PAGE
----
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Of accustoming the People to military Expeditions.

HAVING incapacitated the inhabitants of the several provinces from ever uniting their efforts for their common defence, and those of the towns from making any attempt for their own safety, Princes accustom the people to military expeditions; and, under colour of securing public peace, soldiery are by degrees substituted for civil officers.

Soldiers are appointed to arrest offenders, soldiers are appointed to wait on malefactors going to execution, soldiers are appointed to clear highways. In places of public diversion, in auction rooms, in places of public exhibition, sentinels are placed at the doors: in all places where the people meet, soldiers watch over them, and for fear of any nocturnal attempt, soldiers even then serve as guard *.

* I am sensible that many things in this work have no relation to our own actual situation; and in this we are to be accounted happy: how much more so should we be, had we not so great a concern in the rest !

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Of securing the Fidelity of the Army.

IN order that those men who are placed at the head of the troops, might support the overgrown power of the crown, and not control it, Princes are not satisfied with having suppressed every military office of too great influence, but divide the army into many small bodies, among which they incite jealousy by means of peculiar distinctions. The command of these small bodies they confer on devoted men alone, and the better to secure their fidelity, they establish in every body several degrees of command, which officers are promoted to slowly by rotation, and rapidly by preferment. Hence every subaltern officer not only considers him who fills the next superior degree to his own as an obstacle to advancement, and looks upon him with a jealous eye: but the most ambitious among them seek to rise by fawning adulations, vile services, and assiduity in courting the Prince; whilst those who are raised labour to secure favour by a blind devotion to his commands.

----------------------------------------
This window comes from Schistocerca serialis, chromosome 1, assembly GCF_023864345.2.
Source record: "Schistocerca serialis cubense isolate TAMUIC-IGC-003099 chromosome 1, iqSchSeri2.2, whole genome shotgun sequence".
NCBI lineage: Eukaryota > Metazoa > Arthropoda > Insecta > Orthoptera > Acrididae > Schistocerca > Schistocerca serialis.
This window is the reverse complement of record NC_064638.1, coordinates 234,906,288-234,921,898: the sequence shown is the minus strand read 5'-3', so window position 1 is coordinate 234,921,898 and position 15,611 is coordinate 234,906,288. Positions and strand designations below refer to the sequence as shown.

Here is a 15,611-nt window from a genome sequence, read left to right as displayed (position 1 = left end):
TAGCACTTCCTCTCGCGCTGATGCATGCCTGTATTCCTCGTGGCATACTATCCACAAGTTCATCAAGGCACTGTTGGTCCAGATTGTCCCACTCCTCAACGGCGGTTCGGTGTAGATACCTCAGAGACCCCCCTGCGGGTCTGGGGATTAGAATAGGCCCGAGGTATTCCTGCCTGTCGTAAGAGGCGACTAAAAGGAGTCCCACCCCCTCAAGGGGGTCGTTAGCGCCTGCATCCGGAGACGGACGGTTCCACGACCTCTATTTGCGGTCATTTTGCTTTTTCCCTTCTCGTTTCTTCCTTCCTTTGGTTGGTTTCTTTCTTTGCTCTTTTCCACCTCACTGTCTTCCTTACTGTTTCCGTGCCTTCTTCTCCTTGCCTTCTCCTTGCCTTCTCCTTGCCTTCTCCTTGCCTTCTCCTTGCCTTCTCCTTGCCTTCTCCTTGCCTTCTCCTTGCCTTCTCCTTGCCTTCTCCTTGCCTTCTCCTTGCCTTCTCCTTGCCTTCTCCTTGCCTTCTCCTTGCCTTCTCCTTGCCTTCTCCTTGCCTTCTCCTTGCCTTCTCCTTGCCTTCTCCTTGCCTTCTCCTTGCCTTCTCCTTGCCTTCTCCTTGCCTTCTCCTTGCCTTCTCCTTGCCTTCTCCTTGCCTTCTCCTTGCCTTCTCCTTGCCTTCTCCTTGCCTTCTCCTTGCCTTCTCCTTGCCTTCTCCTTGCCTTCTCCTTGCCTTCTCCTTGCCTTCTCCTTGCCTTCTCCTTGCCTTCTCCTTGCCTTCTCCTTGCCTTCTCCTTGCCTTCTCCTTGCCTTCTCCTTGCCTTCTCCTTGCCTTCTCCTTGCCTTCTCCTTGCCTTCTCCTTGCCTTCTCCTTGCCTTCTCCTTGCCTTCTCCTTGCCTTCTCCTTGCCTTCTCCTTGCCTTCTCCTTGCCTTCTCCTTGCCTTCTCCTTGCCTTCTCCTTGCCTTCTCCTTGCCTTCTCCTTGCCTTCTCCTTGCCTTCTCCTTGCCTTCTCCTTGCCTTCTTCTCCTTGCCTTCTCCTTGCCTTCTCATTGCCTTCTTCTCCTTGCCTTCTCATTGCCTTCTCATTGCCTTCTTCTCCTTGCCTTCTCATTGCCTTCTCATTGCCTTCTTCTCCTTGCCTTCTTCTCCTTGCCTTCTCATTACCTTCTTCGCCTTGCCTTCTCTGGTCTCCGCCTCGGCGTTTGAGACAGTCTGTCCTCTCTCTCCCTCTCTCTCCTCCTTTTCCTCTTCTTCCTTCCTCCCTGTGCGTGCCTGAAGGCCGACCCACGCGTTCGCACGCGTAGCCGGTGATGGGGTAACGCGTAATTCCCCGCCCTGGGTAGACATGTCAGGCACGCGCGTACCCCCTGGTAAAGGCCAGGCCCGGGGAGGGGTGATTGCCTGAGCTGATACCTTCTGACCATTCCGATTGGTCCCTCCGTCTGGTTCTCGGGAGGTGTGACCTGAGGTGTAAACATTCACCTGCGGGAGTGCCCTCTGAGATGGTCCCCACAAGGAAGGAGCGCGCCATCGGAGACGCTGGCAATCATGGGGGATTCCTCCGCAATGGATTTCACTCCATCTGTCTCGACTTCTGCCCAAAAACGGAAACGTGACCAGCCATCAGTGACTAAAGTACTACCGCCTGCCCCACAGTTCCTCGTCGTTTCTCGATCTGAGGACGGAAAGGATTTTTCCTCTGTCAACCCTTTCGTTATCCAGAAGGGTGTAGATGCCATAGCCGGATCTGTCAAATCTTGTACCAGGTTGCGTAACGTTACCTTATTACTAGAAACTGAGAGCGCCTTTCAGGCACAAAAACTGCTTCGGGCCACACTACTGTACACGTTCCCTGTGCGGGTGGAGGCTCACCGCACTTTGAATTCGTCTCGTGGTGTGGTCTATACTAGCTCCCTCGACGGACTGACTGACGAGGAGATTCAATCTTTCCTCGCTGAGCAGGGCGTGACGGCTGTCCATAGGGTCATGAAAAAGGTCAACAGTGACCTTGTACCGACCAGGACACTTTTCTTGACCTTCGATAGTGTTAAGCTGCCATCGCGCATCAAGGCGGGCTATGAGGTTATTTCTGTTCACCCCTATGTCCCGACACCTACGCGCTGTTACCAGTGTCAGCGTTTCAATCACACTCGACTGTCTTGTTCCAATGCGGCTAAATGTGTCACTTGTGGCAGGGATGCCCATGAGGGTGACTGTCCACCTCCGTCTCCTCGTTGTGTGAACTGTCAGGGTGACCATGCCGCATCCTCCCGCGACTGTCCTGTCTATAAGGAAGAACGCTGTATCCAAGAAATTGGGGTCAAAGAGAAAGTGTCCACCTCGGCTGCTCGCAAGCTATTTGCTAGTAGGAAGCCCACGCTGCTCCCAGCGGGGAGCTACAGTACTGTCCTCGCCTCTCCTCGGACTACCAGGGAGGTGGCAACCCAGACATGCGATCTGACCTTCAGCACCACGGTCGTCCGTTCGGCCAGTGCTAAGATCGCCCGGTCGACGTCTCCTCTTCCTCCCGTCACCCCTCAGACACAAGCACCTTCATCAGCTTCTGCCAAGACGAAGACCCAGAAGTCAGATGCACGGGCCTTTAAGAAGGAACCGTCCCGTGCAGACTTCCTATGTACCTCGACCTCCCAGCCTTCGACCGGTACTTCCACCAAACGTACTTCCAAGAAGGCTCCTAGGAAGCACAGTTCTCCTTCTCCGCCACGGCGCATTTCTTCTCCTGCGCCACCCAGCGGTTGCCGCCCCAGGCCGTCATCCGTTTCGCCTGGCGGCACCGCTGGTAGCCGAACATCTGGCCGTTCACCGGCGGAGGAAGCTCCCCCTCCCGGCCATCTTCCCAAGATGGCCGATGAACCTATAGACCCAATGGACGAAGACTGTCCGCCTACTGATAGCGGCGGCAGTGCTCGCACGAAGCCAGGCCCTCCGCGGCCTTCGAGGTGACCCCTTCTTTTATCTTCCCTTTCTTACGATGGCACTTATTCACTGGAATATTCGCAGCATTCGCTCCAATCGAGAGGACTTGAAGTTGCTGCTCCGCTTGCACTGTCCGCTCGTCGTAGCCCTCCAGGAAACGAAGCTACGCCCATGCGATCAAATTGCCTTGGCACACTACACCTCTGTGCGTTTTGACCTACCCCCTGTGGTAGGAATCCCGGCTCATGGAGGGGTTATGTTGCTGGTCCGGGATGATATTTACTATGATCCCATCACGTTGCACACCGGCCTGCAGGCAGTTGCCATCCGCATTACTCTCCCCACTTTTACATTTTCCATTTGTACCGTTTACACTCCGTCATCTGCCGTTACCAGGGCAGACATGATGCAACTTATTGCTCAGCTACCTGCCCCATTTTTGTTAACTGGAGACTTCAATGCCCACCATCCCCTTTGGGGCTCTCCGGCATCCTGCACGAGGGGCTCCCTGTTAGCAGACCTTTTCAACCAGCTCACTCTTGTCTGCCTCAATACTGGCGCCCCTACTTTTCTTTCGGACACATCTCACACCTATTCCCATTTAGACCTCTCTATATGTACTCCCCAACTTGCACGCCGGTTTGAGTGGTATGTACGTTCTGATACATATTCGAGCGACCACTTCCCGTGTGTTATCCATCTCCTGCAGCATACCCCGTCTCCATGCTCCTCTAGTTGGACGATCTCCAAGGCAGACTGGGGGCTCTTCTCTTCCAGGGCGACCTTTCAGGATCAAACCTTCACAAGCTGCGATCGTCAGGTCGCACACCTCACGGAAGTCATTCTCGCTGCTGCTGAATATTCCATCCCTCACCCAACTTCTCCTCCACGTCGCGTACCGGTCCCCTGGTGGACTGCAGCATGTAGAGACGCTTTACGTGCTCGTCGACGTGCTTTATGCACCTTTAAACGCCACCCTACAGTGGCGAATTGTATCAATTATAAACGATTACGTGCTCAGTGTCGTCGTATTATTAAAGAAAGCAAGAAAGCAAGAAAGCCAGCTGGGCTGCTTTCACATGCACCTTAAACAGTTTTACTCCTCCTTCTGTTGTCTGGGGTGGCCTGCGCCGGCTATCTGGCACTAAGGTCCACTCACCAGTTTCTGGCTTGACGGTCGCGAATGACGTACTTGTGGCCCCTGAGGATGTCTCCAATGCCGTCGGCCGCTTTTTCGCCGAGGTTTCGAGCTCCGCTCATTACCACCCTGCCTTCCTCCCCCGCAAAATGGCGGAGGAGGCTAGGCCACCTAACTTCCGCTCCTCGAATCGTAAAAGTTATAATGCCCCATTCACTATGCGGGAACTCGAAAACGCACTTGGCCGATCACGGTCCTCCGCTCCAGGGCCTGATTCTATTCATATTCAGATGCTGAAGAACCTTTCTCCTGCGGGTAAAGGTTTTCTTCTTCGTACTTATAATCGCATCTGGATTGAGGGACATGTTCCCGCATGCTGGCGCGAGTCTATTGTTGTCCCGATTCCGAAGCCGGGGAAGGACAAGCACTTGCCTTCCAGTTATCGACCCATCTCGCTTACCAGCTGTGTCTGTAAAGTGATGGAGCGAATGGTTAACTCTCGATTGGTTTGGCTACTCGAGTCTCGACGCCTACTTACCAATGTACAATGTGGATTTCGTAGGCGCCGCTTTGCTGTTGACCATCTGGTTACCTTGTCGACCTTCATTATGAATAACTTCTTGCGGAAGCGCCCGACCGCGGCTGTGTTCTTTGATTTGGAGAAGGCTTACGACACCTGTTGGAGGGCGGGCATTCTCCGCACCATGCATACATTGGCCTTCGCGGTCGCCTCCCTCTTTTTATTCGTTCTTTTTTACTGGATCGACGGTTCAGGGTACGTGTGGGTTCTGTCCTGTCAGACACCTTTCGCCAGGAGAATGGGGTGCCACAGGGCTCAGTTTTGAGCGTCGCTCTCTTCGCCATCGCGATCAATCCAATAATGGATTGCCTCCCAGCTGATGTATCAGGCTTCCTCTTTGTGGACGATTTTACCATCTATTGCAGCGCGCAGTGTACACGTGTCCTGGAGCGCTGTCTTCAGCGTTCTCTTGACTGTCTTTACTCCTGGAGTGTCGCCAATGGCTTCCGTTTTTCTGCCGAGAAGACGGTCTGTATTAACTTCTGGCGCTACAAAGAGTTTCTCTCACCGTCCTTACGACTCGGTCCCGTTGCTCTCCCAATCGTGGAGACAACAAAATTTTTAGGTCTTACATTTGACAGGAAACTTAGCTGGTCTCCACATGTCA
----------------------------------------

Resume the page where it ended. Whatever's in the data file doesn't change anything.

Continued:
In regard to the high military offices, great care is taken not to confer them on any darling of the people, and never to join them to any civil office. Distrust is sometimes carried so far as to place at the head of the army soldiers of fortune only, to change frequently the general officers, to incite between them competition, to set inspectors over them, and never to allow the troops to be long, stationed in the same place *.

* Such is the craft of the Venetians.

When the Prince dispenses with commanding the army in person; in order to trust the command without danger into other hands he gives it to several, who have never a full power granted them to act as they should think fit; their operations being always inspected by a council of war, if not directed by the cabinet itself. Having modelled the army at will, he caresses the military, ties them to his interest by largesses, and renders them the sole objects of his favour.

Thus Princes form to themselves a devoted party, ever on foot against the people, and impatiently look for an opportunity of making use of it.

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To secure the military from civil Power.

THE soldier, being in a free country ever subject to the laws and restrained by the magistrates, acknowledges his duty, and preserves in his new station some notions of justice; he is taught to respect the citizens, and is prevented from being made conscious of his influence *. Hence the Prince, in order to teach the military to depend on + him only, and render them the devoted instruments of his will, secures them * from civil power: they are made accountable to him alone; and if they either plot, mutiny, pillage, commit rapes, or murders; always a Martial Court is appointed to judge the delinquents.